State to shift testing requirements for middle, high school students

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The Minnesota Education Department has reached an agreement Iowa-based American College Testing to provide middle and high schools with tests to determine college and career readiness for the state's students. The state will pay $13.5 million for the assessments, which begin next school year.

The Pioneer Press reports the tests will replace GRAD exams students previously had to pass prior to graduation. In the most recent session, lawmakers okayed a measure that requires school districts to perform assessments to determine if students are prepared for higher education or the workforce before leaving high school.

Eighth- and 10th-graders will take the new ACT-developed tests to see if they are on track to score well on the ACT college entrance exams students typically take in their junior year. Kevin McHenry, the state's assistant education commissioner who oversees testing, said the system will identify students college readiness at a younger age by giving them new information about skills they will need.

"The plan all along has been to think beyond high school and prepare students for life after high school," McHenry said. "It's a mind-set change."

Karen Hynick, who oversees college readiness for Minnesota State Colleges and Universities, says MNSCU plans to communicate ACT scores that predict college success. On the 36 point scale, scores at or above 18 are needed for college math, 21 is needed in reading and 22 in English.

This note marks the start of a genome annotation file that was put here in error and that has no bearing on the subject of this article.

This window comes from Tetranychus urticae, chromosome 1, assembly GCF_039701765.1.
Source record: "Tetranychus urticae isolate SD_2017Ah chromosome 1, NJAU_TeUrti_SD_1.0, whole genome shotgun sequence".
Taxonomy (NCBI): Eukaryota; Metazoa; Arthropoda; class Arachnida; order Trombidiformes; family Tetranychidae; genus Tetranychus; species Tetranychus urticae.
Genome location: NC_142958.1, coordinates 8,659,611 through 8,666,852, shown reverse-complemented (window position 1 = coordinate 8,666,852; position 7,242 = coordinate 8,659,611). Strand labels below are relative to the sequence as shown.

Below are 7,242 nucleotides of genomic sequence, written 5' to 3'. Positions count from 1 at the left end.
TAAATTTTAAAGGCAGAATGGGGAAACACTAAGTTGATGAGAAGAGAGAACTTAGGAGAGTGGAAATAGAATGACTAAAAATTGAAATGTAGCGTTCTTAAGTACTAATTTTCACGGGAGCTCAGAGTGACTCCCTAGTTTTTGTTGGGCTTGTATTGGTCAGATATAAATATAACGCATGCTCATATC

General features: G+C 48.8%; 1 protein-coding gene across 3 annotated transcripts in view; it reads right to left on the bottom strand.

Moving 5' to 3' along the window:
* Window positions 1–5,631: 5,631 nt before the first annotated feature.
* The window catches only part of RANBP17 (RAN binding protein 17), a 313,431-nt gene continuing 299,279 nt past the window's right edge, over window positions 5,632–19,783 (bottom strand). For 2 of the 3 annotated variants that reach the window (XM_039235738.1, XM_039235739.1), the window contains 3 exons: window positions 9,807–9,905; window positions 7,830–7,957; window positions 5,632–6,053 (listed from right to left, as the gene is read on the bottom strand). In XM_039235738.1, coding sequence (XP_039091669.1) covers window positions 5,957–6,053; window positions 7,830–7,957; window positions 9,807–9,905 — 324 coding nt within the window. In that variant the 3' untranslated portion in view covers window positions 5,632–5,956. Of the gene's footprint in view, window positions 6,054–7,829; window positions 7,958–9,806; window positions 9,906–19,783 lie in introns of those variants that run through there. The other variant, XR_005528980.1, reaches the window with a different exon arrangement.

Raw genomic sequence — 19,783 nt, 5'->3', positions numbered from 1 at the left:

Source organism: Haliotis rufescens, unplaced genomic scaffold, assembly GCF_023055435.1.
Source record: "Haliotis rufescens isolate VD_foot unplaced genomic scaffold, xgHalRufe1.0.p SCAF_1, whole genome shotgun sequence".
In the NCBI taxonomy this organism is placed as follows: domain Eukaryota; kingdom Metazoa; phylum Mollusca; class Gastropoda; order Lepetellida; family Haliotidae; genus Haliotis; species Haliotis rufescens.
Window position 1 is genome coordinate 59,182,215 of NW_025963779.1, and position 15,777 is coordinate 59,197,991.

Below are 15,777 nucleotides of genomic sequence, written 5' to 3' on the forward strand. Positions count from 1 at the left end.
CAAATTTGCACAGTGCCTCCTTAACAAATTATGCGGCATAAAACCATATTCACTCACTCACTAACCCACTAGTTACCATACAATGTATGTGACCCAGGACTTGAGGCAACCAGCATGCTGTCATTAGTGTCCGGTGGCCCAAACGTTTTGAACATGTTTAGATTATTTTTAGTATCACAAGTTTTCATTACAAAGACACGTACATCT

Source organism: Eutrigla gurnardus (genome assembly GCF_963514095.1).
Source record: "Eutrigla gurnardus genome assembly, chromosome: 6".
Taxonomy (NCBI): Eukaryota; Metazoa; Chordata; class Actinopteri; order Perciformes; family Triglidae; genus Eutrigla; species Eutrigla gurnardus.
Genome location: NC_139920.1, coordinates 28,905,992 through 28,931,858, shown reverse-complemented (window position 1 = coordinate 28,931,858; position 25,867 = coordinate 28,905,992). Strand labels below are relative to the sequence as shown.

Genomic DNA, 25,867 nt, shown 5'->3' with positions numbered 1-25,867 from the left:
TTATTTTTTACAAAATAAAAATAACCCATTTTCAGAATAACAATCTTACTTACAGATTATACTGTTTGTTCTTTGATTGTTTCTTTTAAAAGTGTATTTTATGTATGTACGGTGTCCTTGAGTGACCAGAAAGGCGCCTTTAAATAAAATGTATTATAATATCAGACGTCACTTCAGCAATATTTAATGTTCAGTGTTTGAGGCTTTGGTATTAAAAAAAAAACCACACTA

According to the statistics compiled by the ACT, about 75 percent of Minnesota students (44,676 of high school graduates in the state) already take the ACT. The testing service adds that the number of Minnesota students taking the test is on the rise; from 2009 to 2013, the number of ACT test-taking graduates increased by 2.4 percent, while the number of Minnesota graduates fell by 5.8 percent.

Last August, MPR News reported that Minnesota students topped the list of highest ACT scores in the country for the eighth consecutive year. The story said that 2013 graduates scored an average of 23 on their ACT, the highest in the nation among states where a majority of students take the college readiness test and about two points above the national average.

Connecticut, Maine, New Hampshire and Massachusetts have higher overall scores, but far fewer students in those states take the ACT than do in Minnesota.

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